Thanks to accurate simulations of the fluid dynamics of this system, we were able to design and test the inertial vortex in silico. The animations below show how an inertial vortex deflects individual cells.

We then built a complete fluorescence-activated cell sorting system, implemented in a demonstrator rig, to show that inertial vortex sorting works. The sorting process is too fast for even high-speed imaging, but a strobe light allowed us to visualise and verify sorting events.

Simulation of the inertial vortex sorter in 2D

Deflection of a cell in a stream by an inertial vortex, showing the total flow (steady stream left to right, from input to outputs).

Inertial vortex flow visualisation

The same simulation, showing the transient flow only: the creation of the inertial vortex and its deflection of a single cell can be seen clearly.

Verification of positive sort events

Experimental verification of the sorting system by double-strobe imaging. The video shows a compilation of independent double-flash strobe frames (rather than a real-time video).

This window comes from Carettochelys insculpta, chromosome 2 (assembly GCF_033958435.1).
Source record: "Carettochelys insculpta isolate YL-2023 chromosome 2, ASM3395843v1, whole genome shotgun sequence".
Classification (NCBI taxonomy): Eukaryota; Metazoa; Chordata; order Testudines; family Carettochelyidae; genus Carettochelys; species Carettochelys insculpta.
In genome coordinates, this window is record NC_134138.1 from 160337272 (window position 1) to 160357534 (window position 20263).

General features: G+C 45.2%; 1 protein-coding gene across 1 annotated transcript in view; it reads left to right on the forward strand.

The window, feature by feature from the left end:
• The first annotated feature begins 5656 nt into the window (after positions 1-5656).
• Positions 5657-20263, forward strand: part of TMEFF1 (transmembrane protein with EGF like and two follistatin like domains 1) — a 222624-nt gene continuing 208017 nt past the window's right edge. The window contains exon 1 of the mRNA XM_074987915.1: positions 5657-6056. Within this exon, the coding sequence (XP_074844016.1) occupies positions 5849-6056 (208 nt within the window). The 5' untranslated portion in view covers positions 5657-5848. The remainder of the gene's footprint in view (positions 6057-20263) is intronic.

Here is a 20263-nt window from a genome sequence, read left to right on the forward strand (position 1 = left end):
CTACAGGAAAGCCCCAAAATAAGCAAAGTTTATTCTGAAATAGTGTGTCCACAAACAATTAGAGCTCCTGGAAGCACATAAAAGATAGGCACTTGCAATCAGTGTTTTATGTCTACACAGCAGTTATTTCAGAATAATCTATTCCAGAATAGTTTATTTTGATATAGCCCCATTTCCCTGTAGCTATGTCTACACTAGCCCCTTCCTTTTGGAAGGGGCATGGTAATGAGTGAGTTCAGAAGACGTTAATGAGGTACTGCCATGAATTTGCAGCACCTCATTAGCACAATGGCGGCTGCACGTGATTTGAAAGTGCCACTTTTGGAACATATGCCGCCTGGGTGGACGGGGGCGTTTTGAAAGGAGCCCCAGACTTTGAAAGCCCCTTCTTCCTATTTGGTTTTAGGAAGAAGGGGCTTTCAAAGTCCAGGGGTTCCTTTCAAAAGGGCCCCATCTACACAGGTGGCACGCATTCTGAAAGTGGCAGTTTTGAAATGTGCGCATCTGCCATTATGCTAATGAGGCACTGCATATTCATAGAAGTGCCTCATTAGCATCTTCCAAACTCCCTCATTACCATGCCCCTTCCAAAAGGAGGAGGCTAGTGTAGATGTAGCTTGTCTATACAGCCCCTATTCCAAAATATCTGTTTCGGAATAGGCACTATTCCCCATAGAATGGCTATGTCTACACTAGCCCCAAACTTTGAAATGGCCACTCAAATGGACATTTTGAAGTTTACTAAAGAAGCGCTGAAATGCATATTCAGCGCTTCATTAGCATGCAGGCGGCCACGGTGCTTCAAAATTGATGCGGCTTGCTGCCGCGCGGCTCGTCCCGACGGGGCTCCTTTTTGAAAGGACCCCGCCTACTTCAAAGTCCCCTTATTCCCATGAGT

Advantages of VACS

Our core technology is fast, small, suitable for multiplexing and highly manufacturable.

In the demonstrator rig, VACS achieves the following:

  • Equivalent droplet rate / switching speed of 43,000 / second
  • Maximum actuation rate of 50,000 / second
  • Sustained deflection rates currently around 4000 / second
  • Error rates for 10 µm particles: < 0.01% (false positives), < 0.5% (false negatives)

Our core technology is also extremely small. The dimensions of the device on chip is 1 mm x 0.25 mm, without the need for an external actuator or side channels. Therefore, our core technology is attractive for parallelisation on chip or integration with lab-on-chip workflows.

Finally, our basic cell sorting chips are highly manufacturable because they are made with standard MEMS processes and materials and incorporate only a single layer of microfluidics.